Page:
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P. Hold! hold! you are going too far. Governor of the Institution. We can't allow further time for logic; proceed, if you please, to
P. Pray, sir, what is a salt-box?
S. It is a combination of matter, fitted, framed, and joined by the hands of a workman in the form of a box, and adapted to the purpose of receiving, containing, and retaining salt.
P. Very good: what are the mechanical powers concerned in the construction of a salt-box?
S. The axe, the saw, the plane, and the hammer. P. How are these powers applied to the purpose intended?
S. The axe to fell the tree, the saw to split the timber.
P. Consider; it is the property of the mall and wedge to split.
S. The saw to slit the timber, the plane to smooth and thin the boards.
P. How? Take time, take time.
S. To thin and smooth the boards.
P. To be sure; the boards are first thinned and then smoothed. Go on.
S. The plane to thin and smooth, and the hammer to drive the nails.
P. Or rather tacks. Have not some philosophers considered glue as one of the mechanical powers?
S. Yes; and it is still so considered; but it is called an inverse mechanical power; because, where it is the property of the direct mechanical powers to generate motion; glue, on the contrary, prevents motion by keeping the parts to which it is applied fixed to each
P. Very true: what is the mechanical law of the sar?
S. The power is to resistance as the number of teeth and force impressed, multiplied by the number of strokes in a given time.
P. Is the saw only used in slitting timber into boards?
it is also employed in cutting timber into
P. No lengths. A thing cannot be said to have been cut into lengths.
S. Yes lengths.
S. Into shortnesses.
P. Very right: what are the mechanical laws of the hammer?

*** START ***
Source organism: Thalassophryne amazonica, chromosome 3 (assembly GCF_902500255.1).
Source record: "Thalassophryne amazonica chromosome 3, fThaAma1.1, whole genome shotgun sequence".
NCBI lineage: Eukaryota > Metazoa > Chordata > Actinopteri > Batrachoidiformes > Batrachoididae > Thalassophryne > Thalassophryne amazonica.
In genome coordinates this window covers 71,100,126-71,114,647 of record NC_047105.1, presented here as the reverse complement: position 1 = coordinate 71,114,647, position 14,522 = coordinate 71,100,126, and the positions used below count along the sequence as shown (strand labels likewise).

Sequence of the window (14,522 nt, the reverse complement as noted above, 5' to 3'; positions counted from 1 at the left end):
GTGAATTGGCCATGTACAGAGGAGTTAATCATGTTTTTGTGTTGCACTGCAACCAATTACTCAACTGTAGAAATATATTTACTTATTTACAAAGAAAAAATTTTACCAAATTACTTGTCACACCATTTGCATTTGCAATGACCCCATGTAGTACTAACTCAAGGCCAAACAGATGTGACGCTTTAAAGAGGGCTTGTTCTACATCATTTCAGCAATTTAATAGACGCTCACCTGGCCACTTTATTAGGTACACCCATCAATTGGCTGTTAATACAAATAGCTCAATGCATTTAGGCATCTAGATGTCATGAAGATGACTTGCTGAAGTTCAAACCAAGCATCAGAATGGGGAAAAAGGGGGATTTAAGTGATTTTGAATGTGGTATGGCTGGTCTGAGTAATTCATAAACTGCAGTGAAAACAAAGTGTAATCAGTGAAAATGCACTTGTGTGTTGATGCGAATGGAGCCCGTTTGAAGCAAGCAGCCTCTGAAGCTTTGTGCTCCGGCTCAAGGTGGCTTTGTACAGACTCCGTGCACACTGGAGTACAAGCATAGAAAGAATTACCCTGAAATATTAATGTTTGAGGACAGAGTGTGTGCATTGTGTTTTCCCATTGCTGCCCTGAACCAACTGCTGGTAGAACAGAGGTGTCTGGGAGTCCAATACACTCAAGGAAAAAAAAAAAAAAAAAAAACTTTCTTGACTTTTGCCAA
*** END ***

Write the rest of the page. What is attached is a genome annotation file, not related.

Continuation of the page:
Governor. We have just received intelligence that dinner is nearly ready; and as the medical class is yet to be examined, let the medical gentlemen therefore come forward.
P. What is a salt-box?
S. It is a body composed of wood, glue, nails, and hinges.
P. How is this body divided?
S. Into external and internal.
P. Very good: external and internal; very proper: and what are the external parts of a salt-box?
S. One fundamental, four laterals, and one superlateral.
P. And how do you find the internal parts of a saltbox?
S. Divided by a vertical membrane or partition into two large cavities or sinuses.
P. Are these cavities always equal?
S. They used to be so formerly; but modern joiners have found it best to have them unequal, for the more convenient accommodation of the viscera, or contents: the larger cavity for the reception of the coarser viscera, and the smaller for the fine.
P. Very true, sir; thus have modern joiners, by their improvements, excelled the first makers of saltboxes. Tell me now, what peculiarity do you observe in the superlateral member of the salt-box?
S. Whereas all the other members are fixed and stationary, with respect to each other, the superlateral is moveable on a pair of hinges.
P. To what purpose is it so constructed?
S. For the admission, retention, and emission of the saline particles.
Governor. This is sufficient. Let us proceed to
SURGERY, AND THE PRACTICE OF PHYSIC.
P. Mention a few of the disorders to which a saltbox is liable.
S. A cracked and leaky fundamental; gaping of the joints in the lateral; laxation of the hinges; and an accession and concretion of filth and foulness, external and internal.
P. Very well. How would you treat these disorders? Begin with the first.
S. I would calk the leaky fundamental with pledgets of tow, which I would secure in the fissure by a strip of linen or paper pasted over. For the starting lateral points, I would administer powerful astringents, such as the gluten cornuosa, and would bind the parts together by triple bandages, until the joints should knit.